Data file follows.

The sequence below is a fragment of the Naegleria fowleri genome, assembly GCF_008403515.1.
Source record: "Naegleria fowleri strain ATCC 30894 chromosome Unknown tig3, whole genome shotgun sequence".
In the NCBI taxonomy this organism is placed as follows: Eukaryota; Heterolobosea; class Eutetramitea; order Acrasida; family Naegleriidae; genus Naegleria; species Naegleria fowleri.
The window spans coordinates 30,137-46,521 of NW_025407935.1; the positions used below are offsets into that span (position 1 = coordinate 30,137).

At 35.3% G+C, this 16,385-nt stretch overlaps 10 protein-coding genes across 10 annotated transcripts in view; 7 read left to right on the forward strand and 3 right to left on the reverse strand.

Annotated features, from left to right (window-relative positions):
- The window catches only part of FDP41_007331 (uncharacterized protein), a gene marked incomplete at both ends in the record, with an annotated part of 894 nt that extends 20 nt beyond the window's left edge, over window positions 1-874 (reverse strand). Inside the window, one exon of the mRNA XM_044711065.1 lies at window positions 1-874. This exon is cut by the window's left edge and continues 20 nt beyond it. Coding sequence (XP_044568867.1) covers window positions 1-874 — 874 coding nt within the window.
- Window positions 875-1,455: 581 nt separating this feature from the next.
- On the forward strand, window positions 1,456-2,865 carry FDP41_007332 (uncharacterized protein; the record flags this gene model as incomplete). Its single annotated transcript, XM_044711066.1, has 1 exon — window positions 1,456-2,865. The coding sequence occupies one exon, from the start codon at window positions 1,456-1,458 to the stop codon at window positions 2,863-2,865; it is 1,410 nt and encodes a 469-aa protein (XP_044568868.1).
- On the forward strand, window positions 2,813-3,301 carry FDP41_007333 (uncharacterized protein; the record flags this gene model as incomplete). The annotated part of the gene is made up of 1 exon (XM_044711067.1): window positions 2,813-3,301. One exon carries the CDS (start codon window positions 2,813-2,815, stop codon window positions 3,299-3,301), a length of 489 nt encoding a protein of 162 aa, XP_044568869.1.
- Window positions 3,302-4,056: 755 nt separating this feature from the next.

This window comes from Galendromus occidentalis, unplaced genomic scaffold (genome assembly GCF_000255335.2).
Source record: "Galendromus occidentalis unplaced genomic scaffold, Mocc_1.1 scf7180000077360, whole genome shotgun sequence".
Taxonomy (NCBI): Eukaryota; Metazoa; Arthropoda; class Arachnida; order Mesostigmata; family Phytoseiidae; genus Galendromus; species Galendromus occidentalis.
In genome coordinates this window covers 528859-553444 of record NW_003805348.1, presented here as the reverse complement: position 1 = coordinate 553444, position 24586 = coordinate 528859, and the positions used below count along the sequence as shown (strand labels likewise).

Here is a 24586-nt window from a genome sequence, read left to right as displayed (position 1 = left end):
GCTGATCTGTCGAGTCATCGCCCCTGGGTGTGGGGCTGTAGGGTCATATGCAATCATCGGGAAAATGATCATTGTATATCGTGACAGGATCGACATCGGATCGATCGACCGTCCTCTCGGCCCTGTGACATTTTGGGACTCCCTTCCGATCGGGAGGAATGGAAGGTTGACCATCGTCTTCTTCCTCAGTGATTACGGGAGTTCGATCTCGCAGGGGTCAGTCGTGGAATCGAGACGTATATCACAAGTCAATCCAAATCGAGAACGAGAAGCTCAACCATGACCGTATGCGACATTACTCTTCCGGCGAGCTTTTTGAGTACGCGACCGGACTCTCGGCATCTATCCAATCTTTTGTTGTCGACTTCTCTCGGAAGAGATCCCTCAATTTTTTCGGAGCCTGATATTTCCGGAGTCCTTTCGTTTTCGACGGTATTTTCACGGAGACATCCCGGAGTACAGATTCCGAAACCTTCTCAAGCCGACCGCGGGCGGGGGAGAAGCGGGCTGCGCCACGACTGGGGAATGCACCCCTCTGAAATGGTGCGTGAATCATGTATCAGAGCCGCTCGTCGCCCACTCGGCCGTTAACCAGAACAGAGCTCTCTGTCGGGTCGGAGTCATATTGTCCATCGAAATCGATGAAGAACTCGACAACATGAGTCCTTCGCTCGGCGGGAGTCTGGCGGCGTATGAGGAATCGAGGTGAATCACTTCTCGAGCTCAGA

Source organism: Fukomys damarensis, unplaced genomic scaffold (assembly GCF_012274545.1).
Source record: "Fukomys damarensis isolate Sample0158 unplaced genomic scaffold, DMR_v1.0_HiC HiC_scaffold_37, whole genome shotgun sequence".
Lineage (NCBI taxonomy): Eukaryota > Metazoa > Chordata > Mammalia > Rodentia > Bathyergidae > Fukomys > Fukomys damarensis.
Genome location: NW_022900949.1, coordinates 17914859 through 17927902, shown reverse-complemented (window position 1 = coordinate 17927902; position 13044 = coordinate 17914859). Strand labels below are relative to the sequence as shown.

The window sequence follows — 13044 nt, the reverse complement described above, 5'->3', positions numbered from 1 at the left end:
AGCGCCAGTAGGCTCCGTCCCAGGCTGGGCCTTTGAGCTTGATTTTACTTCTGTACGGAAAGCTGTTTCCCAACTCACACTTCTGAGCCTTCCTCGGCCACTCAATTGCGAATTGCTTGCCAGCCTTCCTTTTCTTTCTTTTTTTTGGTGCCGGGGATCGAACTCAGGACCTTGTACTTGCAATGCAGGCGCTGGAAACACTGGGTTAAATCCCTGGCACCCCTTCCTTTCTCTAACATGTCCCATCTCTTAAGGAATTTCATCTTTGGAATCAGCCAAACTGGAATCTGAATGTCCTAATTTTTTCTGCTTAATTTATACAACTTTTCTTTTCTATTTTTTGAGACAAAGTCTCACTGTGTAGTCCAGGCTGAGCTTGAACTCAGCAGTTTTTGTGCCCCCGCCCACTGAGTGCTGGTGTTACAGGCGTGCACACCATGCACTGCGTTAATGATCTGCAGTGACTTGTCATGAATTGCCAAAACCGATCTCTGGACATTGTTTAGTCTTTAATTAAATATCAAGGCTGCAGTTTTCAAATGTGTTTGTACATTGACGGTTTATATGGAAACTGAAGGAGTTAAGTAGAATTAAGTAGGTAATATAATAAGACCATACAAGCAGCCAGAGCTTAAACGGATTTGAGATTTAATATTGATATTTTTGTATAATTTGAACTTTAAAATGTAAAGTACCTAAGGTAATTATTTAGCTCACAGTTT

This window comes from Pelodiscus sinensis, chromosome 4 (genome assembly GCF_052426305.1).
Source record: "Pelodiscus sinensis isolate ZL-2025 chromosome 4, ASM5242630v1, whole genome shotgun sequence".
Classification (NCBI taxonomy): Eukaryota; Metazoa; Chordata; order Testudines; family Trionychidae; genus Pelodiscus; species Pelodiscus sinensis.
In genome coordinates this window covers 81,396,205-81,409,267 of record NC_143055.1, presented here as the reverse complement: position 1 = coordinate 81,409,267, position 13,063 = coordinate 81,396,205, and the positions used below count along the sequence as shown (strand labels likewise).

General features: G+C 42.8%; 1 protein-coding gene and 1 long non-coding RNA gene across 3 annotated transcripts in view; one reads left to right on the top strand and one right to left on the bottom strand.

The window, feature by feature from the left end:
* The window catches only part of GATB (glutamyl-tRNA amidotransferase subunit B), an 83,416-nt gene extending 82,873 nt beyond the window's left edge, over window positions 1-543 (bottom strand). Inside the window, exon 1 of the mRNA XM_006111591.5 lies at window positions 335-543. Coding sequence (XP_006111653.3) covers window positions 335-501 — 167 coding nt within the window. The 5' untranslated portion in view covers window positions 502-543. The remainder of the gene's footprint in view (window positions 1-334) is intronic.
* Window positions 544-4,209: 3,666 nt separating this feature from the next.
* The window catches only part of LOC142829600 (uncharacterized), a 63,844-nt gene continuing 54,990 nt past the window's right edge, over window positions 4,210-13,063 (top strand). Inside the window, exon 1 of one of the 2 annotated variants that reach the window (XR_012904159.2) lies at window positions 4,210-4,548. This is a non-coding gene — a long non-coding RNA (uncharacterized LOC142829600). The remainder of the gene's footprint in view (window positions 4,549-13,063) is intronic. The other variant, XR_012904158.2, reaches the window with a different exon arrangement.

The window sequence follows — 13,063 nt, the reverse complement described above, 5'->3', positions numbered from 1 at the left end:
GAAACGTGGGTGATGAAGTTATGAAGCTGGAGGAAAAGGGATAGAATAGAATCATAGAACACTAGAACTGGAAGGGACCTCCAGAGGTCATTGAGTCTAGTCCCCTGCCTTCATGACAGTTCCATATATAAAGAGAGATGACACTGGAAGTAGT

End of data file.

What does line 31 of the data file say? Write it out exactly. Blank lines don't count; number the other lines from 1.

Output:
* Window positions 544-4,209: 3,666 nt separating this feature from the next.